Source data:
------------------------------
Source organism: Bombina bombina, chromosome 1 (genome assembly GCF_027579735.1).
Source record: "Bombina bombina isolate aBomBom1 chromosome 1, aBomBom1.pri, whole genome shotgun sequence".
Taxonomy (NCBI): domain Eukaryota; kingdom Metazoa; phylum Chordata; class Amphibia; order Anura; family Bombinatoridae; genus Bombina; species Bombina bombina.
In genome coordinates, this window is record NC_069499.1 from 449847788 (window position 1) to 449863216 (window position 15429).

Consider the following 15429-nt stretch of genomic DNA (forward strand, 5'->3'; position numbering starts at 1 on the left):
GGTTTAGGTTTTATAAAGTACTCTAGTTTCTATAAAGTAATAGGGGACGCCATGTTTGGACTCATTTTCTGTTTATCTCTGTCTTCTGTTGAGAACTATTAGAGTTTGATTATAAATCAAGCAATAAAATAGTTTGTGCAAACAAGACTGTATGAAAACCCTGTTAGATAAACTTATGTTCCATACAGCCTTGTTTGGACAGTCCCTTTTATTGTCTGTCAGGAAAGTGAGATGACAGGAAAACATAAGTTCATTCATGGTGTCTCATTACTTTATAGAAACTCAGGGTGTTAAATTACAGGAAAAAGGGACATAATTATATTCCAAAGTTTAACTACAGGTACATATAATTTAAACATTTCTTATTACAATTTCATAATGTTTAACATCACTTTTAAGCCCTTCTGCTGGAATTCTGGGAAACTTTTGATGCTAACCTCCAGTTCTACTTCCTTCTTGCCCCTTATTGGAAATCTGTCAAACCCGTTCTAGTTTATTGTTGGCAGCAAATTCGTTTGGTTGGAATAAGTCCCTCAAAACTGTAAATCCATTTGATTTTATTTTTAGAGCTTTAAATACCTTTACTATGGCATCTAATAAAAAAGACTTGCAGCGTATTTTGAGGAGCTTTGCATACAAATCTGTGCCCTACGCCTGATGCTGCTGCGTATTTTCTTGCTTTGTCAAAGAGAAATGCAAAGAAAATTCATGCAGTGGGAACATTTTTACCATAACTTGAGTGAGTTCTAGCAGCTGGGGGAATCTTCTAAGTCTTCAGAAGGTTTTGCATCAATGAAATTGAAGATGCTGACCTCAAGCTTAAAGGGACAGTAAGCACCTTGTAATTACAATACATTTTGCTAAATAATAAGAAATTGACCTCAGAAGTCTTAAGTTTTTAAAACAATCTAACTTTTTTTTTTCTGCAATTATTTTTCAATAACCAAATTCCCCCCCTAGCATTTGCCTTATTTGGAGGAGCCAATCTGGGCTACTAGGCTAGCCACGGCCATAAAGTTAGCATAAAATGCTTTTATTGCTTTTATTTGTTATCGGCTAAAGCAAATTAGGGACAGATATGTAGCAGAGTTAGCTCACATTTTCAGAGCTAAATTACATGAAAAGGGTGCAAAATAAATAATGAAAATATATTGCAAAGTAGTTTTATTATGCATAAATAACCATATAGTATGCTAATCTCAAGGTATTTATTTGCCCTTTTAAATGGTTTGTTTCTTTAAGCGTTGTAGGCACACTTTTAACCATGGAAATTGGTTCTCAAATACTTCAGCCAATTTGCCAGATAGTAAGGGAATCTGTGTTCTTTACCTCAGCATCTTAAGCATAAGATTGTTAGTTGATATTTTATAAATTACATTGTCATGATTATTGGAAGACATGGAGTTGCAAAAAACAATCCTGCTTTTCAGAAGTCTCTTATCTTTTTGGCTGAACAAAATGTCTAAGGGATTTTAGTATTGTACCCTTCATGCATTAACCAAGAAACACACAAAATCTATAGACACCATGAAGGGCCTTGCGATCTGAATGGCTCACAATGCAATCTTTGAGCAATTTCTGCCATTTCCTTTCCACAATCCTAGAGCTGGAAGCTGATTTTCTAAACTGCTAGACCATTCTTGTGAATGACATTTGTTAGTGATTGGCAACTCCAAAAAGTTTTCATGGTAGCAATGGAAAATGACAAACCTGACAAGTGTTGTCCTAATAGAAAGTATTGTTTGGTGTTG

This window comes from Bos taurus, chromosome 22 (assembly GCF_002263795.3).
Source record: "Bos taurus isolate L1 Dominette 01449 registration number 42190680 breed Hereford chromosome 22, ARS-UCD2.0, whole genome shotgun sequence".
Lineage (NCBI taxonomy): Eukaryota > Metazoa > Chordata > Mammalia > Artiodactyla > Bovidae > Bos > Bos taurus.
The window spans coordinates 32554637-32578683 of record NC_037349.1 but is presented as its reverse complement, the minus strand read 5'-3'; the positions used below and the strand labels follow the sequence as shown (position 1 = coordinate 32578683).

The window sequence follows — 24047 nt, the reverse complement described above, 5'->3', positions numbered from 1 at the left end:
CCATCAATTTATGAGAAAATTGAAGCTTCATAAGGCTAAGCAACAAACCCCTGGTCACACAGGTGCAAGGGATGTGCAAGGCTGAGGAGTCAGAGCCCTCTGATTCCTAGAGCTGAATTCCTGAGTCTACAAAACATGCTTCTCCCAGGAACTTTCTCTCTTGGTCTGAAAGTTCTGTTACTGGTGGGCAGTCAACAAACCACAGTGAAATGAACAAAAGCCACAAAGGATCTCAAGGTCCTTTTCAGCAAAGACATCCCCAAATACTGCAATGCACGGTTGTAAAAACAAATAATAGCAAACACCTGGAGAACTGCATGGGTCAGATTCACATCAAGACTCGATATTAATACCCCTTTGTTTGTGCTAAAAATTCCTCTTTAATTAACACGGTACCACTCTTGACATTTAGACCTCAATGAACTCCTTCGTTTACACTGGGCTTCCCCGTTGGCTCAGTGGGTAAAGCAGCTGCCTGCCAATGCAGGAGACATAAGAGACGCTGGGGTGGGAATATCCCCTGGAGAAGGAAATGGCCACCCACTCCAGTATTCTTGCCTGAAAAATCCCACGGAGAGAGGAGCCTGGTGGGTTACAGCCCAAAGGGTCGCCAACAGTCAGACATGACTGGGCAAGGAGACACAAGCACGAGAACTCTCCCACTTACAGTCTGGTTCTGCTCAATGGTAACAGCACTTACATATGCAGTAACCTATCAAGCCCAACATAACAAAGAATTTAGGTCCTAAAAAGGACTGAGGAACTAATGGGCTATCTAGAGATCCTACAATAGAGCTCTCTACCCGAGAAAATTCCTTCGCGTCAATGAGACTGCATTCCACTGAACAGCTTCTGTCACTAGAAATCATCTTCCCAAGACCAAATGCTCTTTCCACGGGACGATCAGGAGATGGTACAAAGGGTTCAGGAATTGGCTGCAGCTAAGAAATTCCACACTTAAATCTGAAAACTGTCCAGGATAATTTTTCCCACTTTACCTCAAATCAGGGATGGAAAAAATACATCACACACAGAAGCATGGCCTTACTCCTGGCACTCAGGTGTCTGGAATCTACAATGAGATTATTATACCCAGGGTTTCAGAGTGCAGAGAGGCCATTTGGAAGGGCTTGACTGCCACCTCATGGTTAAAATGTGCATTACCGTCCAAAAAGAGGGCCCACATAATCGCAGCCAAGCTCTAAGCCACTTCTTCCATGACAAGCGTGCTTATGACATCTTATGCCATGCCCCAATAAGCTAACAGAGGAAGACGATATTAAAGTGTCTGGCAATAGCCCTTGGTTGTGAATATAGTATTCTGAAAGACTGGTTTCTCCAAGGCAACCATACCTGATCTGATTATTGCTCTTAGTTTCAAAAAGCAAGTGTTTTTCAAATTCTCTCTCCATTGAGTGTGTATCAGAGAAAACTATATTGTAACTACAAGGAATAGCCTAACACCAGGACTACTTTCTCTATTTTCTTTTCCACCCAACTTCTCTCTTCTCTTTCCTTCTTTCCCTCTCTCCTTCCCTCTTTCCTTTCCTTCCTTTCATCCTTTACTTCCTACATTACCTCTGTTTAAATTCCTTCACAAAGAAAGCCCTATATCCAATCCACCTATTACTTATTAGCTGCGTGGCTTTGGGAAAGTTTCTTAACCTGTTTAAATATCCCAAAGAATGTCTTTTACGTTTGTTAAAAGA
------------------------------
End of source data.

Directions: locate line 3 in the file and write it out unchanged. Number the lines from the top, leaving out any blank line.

Taxonomy (NCBI): domain Eukaryota; kingdom Metazoa; phylum Chordata; class Amphibia; order Anura; family Bombinatoridae; genus Bombina; species Bombina bombina.